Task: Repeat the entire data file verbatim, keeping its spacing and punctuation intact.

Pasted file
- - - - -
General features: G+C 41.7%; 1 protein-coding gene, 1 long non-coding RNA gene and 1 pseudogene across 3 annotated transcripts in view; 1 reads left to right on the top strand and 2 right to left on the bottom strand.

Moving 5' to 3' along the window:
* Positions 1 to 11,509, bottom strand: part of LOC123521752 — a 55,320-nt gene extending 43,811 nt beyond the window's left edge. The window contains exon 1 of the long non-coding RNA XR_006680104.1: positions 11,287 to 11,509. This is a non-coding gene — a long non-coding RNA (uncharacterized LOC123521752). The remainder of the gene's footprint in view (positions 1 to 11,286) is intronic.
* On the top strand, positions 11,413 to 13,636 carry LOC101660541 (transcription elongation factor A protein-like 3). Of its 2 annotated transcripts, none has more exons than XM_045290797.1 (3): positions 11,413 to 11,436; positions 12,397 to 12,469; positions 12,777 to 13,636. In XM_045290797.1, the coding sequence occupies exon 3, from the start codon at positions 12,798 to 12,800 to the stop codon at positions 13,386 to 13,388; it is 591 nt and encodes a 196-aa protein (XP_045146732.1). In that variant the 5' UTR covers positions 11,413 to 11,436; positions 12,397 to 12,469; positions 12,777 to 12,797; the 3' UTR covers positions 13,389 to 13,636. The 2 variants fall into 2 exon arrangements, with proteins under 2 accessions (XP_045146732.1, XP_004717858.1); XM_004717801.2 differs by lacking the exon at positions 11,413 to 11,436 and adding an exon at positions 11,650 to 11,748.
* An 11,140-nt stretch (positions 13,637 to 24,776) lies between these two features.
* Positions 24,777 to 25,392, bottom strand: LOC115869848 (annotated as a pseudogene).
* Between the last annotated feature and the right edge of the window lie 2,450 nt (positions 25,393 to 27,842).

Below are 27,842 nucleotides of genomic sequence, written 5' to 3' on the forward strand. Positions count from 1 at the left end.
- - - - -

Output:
General features: G+C 41.7%; 1 protein-coding gene, 1 long non-coding RNA gene and 1 pseudogene across 3 annotated transcripts in view; 1 reads left to right on the top strand and 2 right to left on the bottom strand.

Moving 5' to 3' along the window:
* Positions 1 to 11,509, bottom strand: part of LOC123521752 — a 55,320-nt gene extending 43,811 nt beyond the window's left edge. The window contains exon 1 of the long non-coding RNA XR_006680104.1: positions 11,287 to 11,509. This is a non-coding gene — a long non-coding RNA (uncharacterized LOC123521752). The remainder of the gene's footprint in view (positions 1 to 11,286) is intronic.
* On the top strand, positions 11,413 to 13,636 carry LOC101660541 (transcription elongation factor A protein-like 3). Of its 2 annotated transcripts, none has more exons than XM_045290797.1 (3): positions 11,413 to 11,436; positions 12,397 to 12,469; positions 12,777 to 13,636. In XM_045290797.1, the coding sequence occupies exon 3, from the start codon at positions 12,798 to 12,800 to the stop codon at positions 13,386 to 13,388; it is 591 nt and encodes a 196-aa protein (XP_045146732.1). In that variant the 5' UTR covers positions 11,413 to 11,436; positions 12,397 to 12,469; positions 12,777 to 12,797; the 3' UTR covers positions 13,389 to 13,636. The 2 variants fall into 2 exon arrangements, with proteins under 2 accessions (XP_045146732.1, XP_004717858.1); XM_004717801.2 differs by lacking the exon at positions 11,413 to 11,436 and adding an exon at positions 11,650 to 11,748.
* An 11,140-nt stretch (positions 13,637 to 24,776) lies between these two features.
* Positions 24,777 to 25,392, bottom strand: LOC115869848 (annotated as a pseudogene).
* Between the last annotated feature and the right edge of the window lie 2,450 nt (positions 25,393 to 27,842).

Below are 27,842 nucleotides of genomic sequence, written 5' to 3' on the forward strand. Positions count from 1 at the left end.